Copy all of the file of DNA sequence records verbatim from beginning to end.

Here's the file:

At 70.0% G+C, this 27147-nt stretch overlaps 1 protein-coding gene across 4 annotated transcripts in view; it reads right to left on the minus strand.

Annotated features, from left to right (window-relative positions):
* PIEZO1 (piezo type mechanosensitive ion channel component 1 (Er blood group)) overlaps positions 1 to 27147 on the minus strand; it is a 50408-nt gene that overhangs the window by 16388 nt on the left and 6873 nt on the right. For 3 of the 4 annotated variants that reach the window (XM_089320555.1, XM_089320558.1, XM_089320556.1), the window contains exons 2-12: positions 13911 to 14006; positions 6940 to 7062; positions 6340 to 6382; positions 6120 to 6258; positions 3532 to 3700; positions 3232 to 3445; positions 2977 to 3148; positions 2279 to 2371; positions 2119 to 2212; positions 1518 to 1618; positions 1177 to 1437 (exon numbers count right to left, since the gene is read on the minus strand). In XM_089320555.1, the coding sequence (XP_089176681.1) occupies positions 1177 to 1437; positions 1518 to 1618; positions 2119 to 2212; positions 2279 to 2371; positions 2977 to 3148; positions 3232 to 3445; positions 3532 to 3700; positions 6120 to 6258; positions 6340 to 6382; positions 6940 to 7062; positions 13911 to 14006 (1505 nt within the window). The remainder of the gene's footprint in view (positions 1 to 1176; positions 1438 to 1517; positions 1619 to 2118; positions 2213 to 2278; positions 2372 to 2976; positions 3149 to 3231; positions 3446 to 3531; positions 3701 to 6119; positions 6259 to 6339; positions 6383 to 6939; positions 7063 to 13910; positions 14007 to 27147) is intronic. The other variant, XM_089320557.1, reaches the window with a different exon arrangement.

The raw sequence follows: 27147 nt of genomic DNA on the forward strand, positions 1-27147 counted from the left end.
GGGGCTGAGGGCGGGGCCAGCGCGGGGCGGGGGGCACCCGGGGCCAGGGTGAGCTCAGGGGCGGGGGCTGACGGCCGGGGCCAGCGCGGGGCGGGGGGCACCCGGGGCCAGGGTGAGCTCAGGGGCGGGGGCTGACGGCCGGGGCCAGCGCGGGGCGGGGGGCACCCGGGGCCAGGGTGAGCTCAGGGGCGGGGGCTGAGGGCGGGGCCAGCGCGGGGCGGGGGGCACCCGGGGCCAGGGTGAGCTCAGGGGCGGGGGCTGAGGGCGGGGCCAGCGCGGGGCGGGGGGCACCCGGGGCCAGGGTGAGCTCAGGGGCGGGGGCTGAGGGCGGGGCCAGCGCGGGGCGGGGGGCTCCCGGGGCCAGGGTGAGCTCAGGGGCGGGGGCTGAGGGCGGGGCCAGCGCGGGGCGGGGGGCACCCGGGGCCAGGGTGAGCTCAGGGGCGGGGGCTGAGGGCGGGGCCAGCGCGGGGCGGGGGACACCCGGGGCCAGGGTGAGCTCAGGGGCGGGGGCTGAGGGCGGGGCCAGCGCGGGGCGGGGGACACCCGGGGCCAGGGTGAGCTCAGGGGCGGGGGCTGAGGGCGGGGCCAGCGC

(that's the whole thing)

At 70.0% G+C, this 27147-nt stretch overlaps 1 protein-coding gene across 4 annotated transcripts in view; it reads right to left on the minus strand.

Annotated features, from left to right (window-relative positions):
* PIEZO1 (piezo type mechanosensitive ion channel component 1 (Er blood group)) overlaps positions 1 to 27147 on the minus strand; it is a 50408-nt gene that overhangs the window by 16388 nt on the left and 6873 nt on the right. For 3 of the 4 annotated variants that reach the window (XM_089320555.1, XM_089320558.1, XM_089320556.1), the window contains exons 2-12: positions 13911 to 14006; positions 6940 to 7062; positions 6340 to 6382; positions 6120 to 6258; positions 3532 to 3700; positions 3232 to 3445; positions 2977 to 3148; positions 2279 to 2371; positions 2119 to 2212; positions 1518 to 1618; positions 1177 to 1437 (exon numbers count right to left, since the gene is read on the minus strand). In XM_089320555.1, the coding sequence (XP_089176681.1) occupies positions 1177 to 1437; positions 1518 to 1618; positions 2119 to 2212; positions 2279 to 2371; positions 2977 to 3148; positions 3232 to 3445; positions 3532 to 3700; positions 6120 to 6258; positions 6340 to 6382; positions 6940 to 7062; positions 13911 to 14006 (1505 nt within the window). The remainder of the gene's footprint in view (positions 1 to 1176; positions 1438 to 1517; positions 1619 to 2118; positions 2213 to 2278; positions 2372 to 2976; positions 3149 to 3231; positions 3446 to 3531; positions 3701 to 6119; positions 6259 to 6339; positions 6383 to 6939; positions 7063 to 13910; positions 14007 to 27147) is intronic. The other variant, XM_089320557.1, reaches the window with a different exon arrangement.

The raw sequence follows: 27147 nt of genomic DNA on the forward strand, positions 1-27147 counted from the left end.
GGGGCTGAGGGCGGGGCCAGCGCGGGGCGGGGGGCACCCGGGGCCAGGGTGAGCTCAGGGGCGGGGGCTGACGGCCGGGGCCAGCGCGGGGCGGGGGGCACCCGGGGCCAGGGTGAGCTCAGGGGCGGGGGCTGACGGCCGGGGCCAGCGCGGGGCGGGGGGCACCCGGGGCCAGGGTGAGCTCAGGGGCGGGGGCTGAGGGCGGGGCCAGCGCGGGGCGGGGGGCACCCGGGGCCAGGGTGAGCTCAGGGGCGGGGGCTGAGGGCGGGGCCAGCGCGGGGCGGGGGGCACCCGGGGCCAGGGTGAGCTCAGGGGCGGGGGCTGAGGGCGGGGCCAGCGCGGGGCGGGGGGCTCCCGGGGCCAGGGTGAGCTCAGGGGCGGGGGCTGAGGGCGGGGCCAGCGCGGGGCGGGGGGCACCCGGGGCCAGGGTGAGCTCAGGGGCGGGGGCTGAGGGCGGGGCCAGCGCGGGGCGGGGGACACCCGGGGCCAGGGTGAGCTCAGGGGCGGGGGCTGAGGGCGGGGCCAGCGCGGGGCGGGGGACACCCGGGGCCAGGGTGAGCTCAGGGGCGGGGGCTGAGGGCGGGGCCAGCGC